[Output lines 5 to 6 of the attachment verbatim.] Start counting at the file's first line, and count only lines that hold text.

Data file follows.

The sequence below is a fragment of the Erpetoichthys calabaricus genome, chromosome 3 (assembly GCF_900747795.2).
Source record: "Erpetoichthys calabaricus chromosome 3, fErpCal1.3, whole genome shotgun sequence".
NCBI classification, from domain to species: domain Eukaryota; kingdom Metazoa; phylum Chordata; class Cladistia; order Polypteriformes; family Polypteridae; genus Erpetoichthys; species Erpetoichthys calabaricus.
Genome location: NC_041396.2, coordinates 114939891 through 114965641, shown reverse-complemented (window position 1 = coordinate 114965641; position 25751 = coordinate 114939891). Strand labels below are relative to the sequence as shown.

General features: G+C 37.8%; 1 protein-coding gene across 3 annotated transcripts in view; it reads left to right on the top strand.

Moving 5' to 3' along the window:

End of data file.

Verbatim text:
General features: G+C 37.8%; 1 protein-coding gene across 3 annotated transcripts in view; it reads left to right on the top strand.

Moving 5' to 3' along the window: